News Release

Research questions belief that private schools are better than publics

Peer-Reviewed Publication

University of Illinois at Urbana-Champaign, News Bureau

CHAMPAIGN, Ill. -- Students do better in private schools, according to common wisdom -- and some well-regarded data now more than two decades old.

But a recent study of standardized math scores in more than 1,300 public and private schools says the opposite may be true, according to Sarah and Christopher Lubienski, education professors at the University of Illinois at Urbana-Champaign.

Public school students from similar social and economic backgrounds tested higher in a national math achievement test than their peers in private schools, the Lubienskis say in an article to be published in the May issue of Phi Delta Kappan, an influential education journal.

They also are presenting their findings at the annual meeting of the American Educational Research Association (AERA), being held April 11-15 in Montreal.

"These results call into question common assumptions about public and private school effects, and highlight the importance of carefully considering socioeconomic differences in comparisons of school achievement," the Lubienskis wrote.

The achievement and survey data used in the researchers' study came from the 2000 National Assessment of Educational Progress (NAEP), the most recent annual assessment for which raw data were available to researchers.

The NAEP is considered the only nationally representative ongoing assessment of U.S. academic achievement.

The samples used in the research included more than 13,000 fourth-grade students in 607 schools (385 public and 222 private) and more than 15,000 eighth-grade students in 740 schools (383 public and 357 private).

Sarah Lubienski's first look at the data showed private schools outperforming publics overall in math achievement, which was no surprise and in line with most research. "But if you look at kids of equal socioeconomic class, the kids in public schools are outperforming the equivalent kids in private schools," she said.

She determined students' socioeconomic status (SES) by looking at six factors students were surveyed on in the NAEP assessment: eligibility for free or reduced lunch, eligibility for Title 1 funding, reading material in the student's home, computer access at home, Internet access at home, and the extent to which a student's studies are discussed at home.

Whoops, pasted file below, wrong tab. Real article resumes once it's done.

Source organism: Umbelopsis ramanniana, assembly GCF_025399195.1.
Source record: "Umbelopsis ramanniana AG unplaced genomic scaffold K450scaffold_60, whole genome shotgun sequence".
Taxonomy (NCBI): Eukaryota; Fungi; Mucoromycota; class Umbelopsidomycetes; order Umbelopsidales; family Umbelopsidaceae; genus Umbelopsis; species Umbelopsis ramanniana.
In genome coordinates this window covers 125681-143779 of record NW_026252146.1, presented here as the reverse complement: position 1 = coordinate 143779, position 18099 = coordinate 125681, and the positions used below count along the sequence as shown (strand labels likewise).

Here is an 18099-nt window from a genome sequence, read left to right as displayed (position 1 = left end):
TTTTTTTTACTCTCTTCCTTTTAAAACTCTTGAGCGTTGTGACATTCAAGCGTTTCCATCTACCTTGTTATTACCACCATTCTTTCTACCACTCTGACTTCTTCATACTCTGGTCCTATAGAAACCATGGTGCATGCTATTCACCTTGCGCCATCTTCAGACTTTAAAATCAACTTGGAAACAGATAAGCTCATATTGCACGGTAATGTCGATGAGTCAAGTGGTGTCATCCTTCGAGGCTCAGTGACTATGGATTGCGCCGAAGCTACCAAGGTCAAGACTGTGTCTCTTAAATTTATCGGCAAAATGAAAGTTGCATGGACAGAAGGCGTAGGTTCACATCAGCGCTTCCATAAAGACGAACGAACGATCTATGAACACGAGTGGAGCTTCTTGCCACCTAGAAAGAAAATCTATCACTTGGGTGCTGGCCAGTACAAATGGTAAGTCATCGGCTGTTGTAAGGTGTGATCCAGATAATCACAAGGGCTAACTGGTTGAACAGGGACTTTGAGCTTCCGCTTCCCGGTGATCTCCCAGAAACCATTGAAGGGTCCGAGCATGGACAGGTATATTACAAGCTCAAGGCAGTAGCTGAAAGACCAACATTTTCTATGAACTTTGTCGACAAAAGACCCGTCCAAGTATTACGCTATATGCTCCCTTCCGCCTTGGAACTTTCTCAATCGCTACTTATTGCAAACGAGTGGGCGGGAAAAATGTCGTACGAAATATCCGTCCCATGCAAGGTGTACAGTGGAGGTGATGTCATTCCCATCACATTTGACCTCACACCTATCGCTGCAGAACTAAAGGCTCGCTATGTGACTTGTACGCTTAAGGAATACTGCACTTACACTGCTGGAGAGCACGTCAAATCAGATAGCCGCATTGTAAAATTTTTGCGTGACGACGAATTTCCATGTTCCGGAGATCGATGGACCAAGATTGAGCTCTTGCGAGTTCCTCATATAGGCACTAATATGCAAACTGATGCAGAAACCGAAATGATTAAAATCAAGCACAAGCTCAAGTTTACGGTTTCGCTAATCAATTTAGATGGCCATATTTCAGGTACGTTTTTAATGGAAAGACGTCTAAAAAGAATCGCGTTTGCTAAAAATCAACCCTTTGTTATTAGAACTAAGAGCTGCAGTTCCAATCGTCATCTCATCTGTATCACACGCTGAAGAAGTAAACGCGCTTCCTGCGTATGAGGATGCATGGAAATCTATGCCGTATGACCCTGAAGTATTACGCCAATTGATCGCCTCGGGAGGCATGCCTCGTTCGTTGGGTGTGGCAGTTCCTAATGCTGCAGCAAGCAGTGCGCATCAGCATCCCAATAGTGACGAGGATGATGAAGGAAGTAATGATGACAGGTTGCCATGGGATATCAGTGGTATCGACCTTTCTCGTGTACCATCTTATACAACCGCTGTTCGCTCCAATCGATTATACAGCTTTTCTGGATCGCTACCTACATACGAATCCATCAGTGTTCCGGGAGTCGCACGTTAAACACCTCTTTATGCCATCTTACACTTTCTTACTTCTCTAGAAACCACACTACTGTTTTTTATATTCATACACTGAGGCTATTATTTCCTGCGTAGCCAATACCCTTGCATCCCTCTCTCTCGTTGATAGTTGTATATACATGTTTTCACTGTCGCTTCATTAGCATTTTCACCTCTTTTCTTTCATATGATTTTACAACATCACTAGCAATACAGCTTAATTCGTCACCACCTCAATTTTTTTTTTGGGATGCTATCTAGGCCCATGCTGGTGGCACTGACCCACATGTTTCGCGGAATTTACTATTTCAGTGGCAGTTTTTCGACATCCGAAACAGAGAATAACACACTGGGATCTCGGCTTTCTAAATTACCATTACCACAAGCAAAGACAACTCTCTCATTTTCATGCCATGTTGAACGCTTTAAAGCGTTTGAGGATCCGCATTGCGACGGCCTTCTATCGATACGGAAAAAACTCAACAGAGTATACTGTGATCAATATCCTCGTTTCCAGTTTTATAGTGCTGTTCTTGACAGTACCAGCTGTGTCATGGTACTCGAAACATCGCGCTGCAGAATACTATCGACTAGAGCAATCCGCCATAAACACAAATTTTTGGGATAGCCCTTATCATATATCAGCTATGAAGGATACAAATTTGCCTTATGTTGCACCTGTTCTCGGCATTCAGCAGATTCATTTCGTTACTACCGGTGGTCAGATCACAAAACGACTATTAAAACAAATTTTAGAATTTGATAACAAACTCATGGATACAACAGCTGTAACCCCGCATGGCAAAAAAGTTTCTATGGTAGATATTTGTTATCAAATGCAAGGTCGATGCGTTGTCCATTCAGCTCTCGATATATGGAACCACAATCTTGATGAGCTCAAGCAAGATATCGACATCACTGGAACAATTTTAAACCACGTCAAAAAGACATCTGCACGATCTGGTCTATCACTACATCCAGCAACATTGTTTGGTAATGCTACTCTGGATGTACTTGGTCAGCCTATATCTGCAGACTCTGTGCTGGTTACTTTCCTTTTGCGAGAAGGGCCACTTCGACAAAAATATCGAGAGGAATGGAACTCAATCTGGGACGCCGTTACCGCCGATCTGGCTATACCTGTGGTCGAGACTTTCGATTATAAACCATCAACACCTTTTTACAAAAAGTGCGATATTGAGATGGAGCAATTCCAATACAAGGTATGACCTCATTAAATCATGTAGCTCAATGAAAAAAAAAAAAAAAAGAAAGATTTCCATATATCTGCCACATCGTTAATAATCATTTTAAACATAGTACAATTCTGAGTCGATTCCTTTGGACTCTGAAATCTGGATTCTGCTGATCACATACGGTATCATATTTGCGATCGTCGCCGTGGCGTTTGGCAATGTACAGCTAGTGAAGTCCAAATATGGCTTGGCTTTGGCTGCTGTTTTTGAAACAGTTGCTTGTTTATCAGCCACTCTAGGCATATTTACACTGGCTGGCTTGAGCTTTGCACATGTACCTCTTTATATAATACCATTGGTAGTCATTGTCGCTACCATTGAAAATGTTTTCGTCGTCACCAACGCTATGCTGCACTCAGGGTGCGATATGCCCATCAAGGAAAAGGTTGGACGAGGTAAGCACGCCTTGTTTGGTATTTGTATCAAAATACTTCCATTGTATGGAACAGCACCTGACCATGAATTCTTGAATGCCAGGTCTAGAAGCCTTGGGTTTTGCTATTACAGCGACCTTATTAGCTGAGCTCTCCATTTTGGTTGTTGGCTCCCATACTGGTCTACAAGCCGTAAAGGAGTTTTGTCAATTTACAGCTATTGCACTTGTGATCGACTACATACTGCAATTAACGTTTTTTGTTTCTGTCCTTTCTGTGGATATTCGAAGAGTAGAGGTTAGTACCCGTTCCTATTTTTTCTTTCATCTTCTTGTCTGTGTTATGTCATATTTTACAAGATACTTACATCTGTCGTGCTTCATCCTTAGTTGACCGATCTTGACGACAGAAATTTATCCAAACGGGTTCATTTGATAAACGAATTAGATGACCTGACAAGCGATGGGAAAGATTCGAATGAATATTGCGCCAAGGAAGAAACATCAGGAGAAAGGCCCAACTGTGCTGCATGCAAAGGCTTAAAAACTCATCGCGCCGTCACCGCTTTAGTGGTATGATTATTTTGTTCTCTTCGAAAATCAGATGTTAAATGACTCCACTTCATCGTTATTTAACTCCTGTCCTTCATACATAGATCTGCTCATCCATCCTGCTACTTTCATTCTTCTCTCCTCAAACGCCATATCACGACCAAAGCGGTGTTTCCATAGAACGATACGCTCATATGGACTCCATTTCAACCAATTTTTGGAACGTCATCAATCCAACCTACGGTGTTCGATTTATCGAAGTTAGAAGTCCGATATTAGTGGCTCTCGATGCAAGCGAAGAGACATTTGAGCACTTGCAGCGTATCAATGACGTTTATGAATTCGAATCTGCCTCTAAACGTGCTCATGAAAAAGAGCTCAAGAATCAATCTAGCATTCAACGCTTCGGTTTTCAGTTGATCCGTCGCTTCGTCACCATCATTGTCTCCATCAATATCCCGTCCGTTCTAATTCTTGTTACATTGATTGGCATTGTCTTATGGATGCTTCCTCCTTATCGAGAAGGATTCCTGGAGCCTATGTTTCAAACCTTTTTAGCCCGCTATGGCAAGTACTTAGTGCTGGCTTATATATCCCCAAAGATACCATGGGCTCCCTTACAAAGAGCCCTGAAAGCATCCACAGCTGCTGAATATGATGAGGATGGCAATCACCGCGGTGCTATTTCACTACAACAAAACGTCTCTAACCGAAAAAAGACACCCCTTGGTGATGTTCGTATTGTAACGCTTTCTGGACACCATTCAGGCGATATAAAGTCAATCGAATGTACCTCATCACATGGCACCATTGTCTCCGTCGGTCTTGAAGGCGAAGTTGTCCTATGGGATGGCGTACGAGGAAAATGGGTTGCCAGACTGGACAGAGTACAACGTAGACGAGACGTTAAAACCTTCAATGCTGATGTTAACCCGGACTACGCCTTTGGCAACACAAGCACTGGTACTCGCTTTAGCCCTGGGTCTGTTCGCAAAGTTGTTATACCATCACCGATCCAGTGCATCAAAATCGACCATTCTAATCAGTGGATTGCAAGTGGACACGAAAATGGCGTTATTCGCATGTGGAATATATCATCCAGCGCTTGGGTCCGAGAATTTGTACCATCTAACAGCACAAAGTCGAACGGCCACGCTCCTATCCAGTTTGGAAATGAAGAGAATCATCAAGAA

For eighth-grade students, she also factored in the education level of the mother and father, as reported by students. (The item is not included in NAEP's fourth-grade survey.)

She then combined that data with school-reported data on the percentage of students in each school qualifying for Title 1 and for free or reduced lunch, to produce an SES variable for each school. The schools were then divided into fourths, or quartiles, representing low, low-middle, middle-high and high SES.

When the average math achievement scores of public and private schools within each quartile were compared, the publics came out higher in each quartile for both fourth and eighth grades, Sarah Lubienski said. In other words, when students were matched with their socioeconomic peers --whether poor, rich or in between -- the public school students came out with higher scores overall.

Sarah Lubienski said she was genuinely surprised by the results. After reworking the numbers several times, "we finally had to conclude that it's real," she said.

Chris, her colleague and husband, found the results intriguing in the context of his research on market-oriented education reforms, such as school choice, vouchers and charter schools.

"These results are significant because all the most prominent reforms right now assume that private schools do better, and that if you take a disadvantaged kid and give that kid an option to go to a private school, that will boost their achievement," he said.

The research at least provides grounds to question that assumption, especially since the data upon which it is based is more than two decades old, he said.

The researchers are careful to point out that the research does not follow individual students over time, or through any transitions between public and private schools. It cannot show, therefore, how individual students are affected in specific situations. The research, they said, should be seen as a snapshot in time that compares math achievement levels in a sampling of public and private schools, taking into account the background of their students.

"We can't make claims about the effects of schools on individual students," Chris Lubienski said, "but there's reason here to question the overall assumptions behind a lot of the private-market choice proposals being promoted right now."


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